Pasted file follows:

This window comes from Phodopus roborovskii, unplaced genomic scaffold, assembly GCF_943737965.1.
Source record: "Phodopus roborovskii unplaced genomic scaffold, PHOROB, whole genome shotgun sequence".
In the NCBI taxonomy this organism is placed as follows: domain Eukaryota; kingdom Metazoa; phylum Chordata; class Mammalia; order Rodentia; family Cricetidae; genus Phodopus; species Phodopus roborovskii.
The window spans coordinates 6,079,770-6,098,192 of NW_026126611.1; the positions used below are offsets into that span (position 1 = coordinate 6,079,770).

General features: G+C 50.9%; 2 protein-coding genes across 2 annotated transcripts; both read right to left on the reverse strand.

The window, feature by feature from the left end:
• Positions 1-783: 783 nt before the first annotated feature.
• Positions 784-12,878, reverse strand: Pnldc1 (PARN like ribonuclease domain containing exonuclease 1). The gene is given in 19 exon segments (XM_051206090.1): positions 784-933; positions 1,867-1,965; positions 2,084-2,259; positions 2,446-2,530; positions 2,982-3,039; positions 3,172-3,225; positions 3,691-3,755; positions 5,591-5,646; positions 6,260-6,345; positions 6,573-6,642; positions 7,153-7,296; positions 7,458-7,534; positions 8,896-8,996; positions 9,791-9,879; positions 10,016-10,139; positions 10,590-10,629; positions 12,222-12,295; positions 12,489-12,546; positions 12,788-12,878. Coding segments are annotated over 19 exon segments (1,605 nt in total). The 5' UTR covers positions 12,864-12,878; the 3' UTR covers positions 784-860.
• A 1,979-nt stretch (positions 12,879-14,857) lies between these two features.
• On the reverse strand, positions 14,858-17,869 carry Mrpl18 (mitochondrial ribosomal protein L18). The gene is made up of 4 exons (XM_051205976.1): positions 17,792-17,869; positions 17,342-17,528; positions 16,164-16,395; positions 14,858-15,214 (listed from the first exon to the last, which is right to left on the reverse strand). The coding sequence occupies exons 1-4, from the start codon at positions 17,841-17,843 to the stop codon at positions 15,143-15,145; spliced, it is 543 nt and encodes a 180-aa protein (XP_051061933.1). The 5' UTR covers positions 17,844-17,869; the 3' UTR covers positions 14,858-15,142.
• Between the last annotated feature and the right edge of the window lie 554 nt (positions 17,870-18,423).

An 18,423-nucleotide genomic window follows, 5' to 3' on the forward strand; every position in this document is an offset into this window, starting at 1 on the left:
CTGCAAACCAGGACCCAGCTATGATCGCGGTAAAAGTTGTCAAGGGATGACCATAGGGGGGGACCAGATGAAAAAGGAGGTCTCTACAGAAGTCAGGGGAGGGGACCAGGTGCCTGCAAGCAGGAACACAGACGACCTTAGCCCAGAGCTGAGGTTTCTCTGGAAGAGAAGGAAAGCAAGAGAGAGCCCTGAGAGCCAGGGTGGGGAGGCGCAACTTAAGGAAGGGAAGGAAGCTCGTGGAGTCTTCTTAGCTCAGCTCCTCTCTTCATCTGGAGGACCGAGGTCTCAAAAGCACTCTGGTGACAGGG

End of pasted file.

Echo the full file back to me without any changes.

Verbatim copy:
This window comes from Phodopus roborovskii, unplaced genomic scaffold, assembly GCF_943737965.1.
Source record: "Phodopus roborovskii unplaced genomic scaffold, PHOROB, whole genome shotgun sequence".
In the NCBI taxonomy this organism is placed as follows: domain Eukaryota; kingdom Metazoa; phylum Chordata; class Mammalia; order Rodentia; family Cricetidae; genus Phodopus; species Phodopus roborovskii.
The window spans coordinates 6,079,770-6,098,192 of NW_026126611.1; the positions used below are offsets into that span (position 1 = coordinate 6,079,770).

General features: G+C 50.9%; 2 protein-coding genes across 2 annotated transcripts; both read right to left on the reverse strand.

The window, feature by feature from the left end:
• Positions 1-783: 783 nt before the first annotated feature.
• Positions 784-12,878, reverse strand: Pnldc1 (PARN like ribonuclease domain containing exonuclease 1). The gene is given in 19 exon segments (XM_051206090.1): positions 784-933; positions 1,867-1,965; positions 2,084-2,259; positions 2,446-2,530; positions 2,982-3,039; positions 3,172-3,225; positions 3,691-3,755; positions 5,591-5,646; positions 6,260-6,345; positions 6,573-6,642; positions 7,153-7,296; positions 7,458-7,534; positions 8,896-8,996; positions 9,791-9,879; positions 10,016-10,139; positions 10,590-10,629; positions 12,222-12,295; positions 12,489-12,546; positions 12,788-12,878. Coding segments are annotated over 19 exon segments (1,605 nt in total). The 5' UTR covers positions 12,864-12,878; the 3' UTR covers positions 784-860.
• A 1,979-nt stretch (positions 12,879-14,857) lies between these two features.
• On the reverse strand, positions 14,858-17,869 carry Mrpl18 (mitochondrial ribosomal protein L18). The gene is made up of 4 exons (XM_051205976.1): positions 17,792-17,869; positions 17,342-17,528; positions 16,164-16,395; positions 14,858-15,214 (listed from the first exon to the last, which is right to left on the reverse strand). The coding sequence occupies exons 1-4, from the start codon at positions 17,841-17,843 to the stop codon at positions 15,143-15,145; spliced, it is 543 nt and encodes a 180-aa protein (XP_051061933.1). The 5' UTR covers positions 17,844-17,869; the 3' UTR covers positions 14,858-15,142.
• Between the last annotated feature and the right edge of the window lie 554 nt (positions 17,870-18,423).

An 18,423-nucleotide genomic window follows, 5' to 3' on the forward strand; every position in this document is an offset into this window, starting at 1 on the left:
CTGCAAACCAGGACCCAGCTATGATCGCGGTAAAAGTTGTCAAGGGATGACCATAGGGGGGGACCAGATGAAAAAGGAGGTCTCTACAGAAGTCAGGGGAGGGGACCAGGTGCCTGCAAGCAGGAACACAGACGACCTTAGCCCAGAGCTGAGGTTTCTCTGGAAGAGAAGGAAAGCAAGAGAGAGCCCTGAGAGCCAGGGTGGGGAGGCGCAACTTAAGGAAGGGAAGGAAGCTCGTGGAGTCTTCTTAGCTCAGCTCCTCTCTTCATCTGGAGGACCGAGGTCTCAAAAGCACTCTGGTGACAGGG